The Principle of ‘Self-Control’ in the Design of Instruments, Processes and Procedures: True Success Factors of Talent Management
Journal of Human Resource Management
Volume 4, Issue 6, December 2016, Pages: 65-76
Received: Oct. 31, 2016; Accepted: Nov. 18, 2016; Published: Dec. 21, 2016
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Jens Landwehr, Faculty of Management, Economics and Social Sciences, Seminar of Personnel Economics and HRM, University of Cologne, Cologne, Germany
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There seems to be a lack of clarity both in research and practice as to what makes talent management instruments and processes truly successful. This study shows, HR organizations and talent managers in many German organizations prefer more traditional over innovative procedures and instruments, even if latter instruments are empirically linked to more success as shown by our research. Furthermore, this paper makes a contribution to the question what makes talent management processes, procedures and instruments truly more successful than others. Based on the responses of 125 participants of an online survey–talent managers and other HR professionals responsible for talent management-we linked the success of certain talent management instruments to specific ingredients which appear to be the differentiators of successful talent instruments and procedures. We found that what we label ‘organization centric’ talent management instruments driven by the language of corporate requirements and personnel needs often lead to lower levels of talent management success. On the other hand, ‘employee centric’ talent management instruments and processes, which take an employee’s self-efficacy, initiative, skills, and personality as starting point resulting in what we call a ‘pull dynamic’ of employee engagement, are significantly more associated with perceived talent management success. We also found that these instruments tend to be associated with lower levels of fluctuation and external recruiting rates. Furthermore, we found that the professionalization of talent management has a positive effect on the relationship described. The study results have important implications on the design, activities and branding of talent management in organizations.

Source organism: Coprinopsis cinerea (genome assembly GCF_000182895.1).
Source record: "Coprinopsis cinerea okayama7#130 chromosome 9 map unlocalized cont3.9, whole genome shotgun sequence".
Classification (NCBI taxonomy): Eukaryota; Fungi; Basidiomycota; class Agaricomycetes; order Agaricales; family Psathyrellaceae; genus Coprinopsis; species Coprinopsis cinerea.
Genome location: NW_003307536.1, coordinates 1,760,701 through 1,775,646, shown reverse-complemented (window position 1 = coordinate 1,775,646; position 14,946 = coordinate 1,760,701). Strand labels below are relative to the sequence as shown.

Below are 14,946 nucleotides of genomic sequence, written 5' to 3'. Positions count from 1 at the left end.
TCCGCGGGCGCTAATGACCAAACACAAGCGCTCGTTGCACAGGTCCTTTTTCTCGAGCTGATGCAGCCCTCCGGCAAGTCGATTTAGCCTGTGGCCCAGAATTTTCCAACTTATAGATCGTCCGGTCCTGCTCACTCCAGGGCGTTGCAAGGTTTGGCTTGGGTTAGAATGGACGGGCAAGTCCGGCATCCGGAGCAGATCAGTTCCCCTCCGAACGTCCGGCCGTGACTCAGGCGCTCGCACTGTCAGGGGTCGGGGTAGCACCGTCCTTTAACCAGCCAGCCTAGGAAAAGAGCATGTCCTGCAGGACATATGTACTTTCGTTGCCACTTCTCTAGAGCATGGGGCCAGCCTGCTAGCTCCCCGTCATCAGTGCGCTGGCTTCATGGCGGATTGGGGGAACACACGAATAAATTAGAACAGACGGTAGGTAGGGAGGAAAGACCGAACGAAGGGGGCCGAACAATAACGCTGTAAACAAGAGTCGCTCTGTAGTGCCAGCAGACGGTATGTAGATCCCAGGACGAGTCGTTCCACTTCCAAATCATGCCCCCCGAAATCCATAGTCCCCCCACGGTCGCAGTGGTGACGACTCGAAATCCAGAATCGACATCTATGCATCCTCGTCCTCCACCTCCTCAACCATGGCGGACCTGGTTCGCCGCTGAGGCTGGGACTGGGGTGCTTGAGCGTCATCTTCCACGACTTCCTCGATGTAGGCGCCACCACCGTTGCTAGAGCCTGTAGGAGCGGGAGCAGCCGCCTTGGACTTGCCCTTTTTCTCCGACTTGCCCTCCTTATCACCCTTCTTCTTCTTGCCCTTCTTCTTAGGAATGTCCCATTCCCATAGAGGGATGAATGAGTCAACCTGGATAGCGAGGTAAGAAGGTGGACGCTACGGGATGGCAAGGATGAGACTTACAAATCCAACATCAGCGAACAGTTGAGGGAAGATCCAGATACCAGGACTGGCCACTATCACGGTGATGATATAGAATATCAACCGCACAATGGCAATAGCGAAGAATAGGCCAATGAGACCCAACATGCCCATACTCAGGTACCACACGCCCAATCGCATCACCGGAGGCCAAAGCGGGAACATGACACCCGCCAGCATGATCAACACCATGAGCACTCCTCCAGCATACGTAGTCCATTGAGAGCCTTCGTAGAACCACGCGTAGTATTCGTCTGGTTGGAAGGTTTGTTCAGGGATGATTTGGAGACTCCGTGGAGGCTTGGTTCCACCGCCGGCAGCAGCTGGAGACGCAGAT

Talent Management, Success Factors, Pull Dynamic, Push Dynamic, Self-Control, Self-Management, Employee Centric, Organization Centric
To cite this article
Jens Landwehr, The Principle of ‘Self-Control’ in the Design of Instruments, Processes and Procedures: True Success Factors of Talent Management, Journal of Human Resource Management. Vol. 4, No. 6, 2016, pp. 65-76. doi: 10.11648/j.jhrm.20160406.11
Copyright © 2016 Authors retain the copyright of this article.
This article is an open access article distributed under the Creative Commons Attribution License ( which permits unrestricted use, distribution, and reproduction in any medium, provided the original work is properly cited.
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